Food Service Repayment Plan to Hurt
LOWELL -- The state accepted the school district’s four-year plan to repay $2.1 million of spending errors in the food service account, a process that will have long-term impacts on district finances, according to Interim Assistant Superintendent of Finance Billie Jo Turner.
“We will feel this for the next four years,” she told the School Committee Wednesday night.
The Department of Elementary and Secondary Education accepted the four-year plan starting next fiscal year. It will be paid via a reduction of indirect cost charges to the district account, according to Turner.
The annual reduction will be at least one-fourth of the total amount owed, though the district will increase this amount if financially able, Turner wrote to the state in an Oct. 18 letter.
In past years, the fund has been used to cover a number of indirect expenses including a portion of the superintendent’s salary, rental space for administrative offices, employee insurance, utilities, some IT department salaries and other administrator paychecks.
However, an audit of the account conducted by the state reviewing the 2016/17 school year found the amount the district charged to indirect costs was almost double the state approved amount.
The scheduled administrative review was conducted in Dec. 2017, according to Turner.
“Despite DESE concerns, transfers were still made by administration during FY 17/18 and the FY 18/19 budget was built with $1.5 million in offsets despite a depleted fund balance and unresolved findings with DESE on this issue,” Turner wrote in a memo presented to the School Committee.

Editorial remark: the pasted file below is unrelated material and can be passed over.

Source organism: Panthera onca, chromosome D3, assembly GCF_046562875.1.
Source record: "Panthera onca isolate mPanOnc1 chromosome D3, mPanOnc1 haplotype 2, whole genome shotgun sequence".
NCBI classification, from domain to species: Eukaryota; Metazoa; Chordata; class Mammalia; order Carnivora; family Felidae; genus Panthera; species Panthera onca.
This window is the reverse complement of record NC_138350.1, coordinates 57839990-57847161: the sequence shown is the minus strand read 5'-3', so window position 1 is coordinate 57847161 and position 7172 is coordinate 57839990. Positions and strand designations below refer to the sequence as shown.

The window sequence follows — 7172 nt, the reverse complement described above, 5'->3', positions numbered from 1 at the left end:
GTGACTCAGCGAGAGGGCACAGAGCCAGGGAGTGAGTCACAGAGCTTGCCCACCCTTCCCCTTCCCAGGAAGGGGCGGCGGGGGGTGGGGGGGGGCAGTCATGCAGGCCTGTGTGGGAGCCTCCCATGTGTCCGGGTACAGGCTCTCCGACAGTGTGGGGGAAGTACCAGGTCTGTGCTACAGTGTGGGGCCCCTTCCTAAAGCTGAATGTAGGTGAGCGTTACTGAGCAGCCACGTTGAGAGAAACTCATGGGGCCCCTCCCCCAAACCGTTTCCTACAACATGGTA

The $2.1 million repayment requested by the state combines the impact of both the 2016/17 and 2017/18 school year.
In the 2016/17 year $1.53 million was charged to the account as indirect costs, about $986,000 over the allowed amount, according to Turner.
The following year, $1.73 million charged against the food service account. In a letter to DESE, Turner described this as $1.12 million over the state allowed amount.
In the current budget $1.6 million was expected to be charged to the account. Of this about $1.26 million is split almost evenly between indirect costs and costs the state has agreed to consider direct costs. This leaves about $330,000 leftover, which Turner wrote will be addressed in a revised budget.
Withdrawals from food service in recent years has left the account -- funded by food sales -- greatly reduced, according to Turner. In her budget review, the revolving account contained $2 million in 2015 and $2.2 million in 2016 before it plummeted to $216,916 in 2017.
As for this year, she reported the account would have negative $157,720 if the district paid all of its bills.
“Our memo (to the state) emphasized that the mid-year reductions we currently face will have a crippling effect already and delaying the repayment until next year will help us minimize the impact to student instruction,” she said.
Turner said the district may adjust the account’s purchasing schedule to a month-by-month basis instead of buying in bulk to avoid overdrawing the account.
School Committee members did not comment on the food service report at this week’s Wednesday night meeting.
In a review of the budget conducted by Turner earlier this year, she identified a net $2.48 million deficit, not including the food service account. This figure includes the $2.2 million in unbudgeted revenue the district has received this year through the state and other sources.
Reception of her review has been split on the committee, with members who supported Superintendent Salah Khelfaoui at the July vote to start his termination process suggesting inaccuracies.
Members who voted against the Superintendent have expressed concern regarding the district’s financial situation and its potential impact on the schools.
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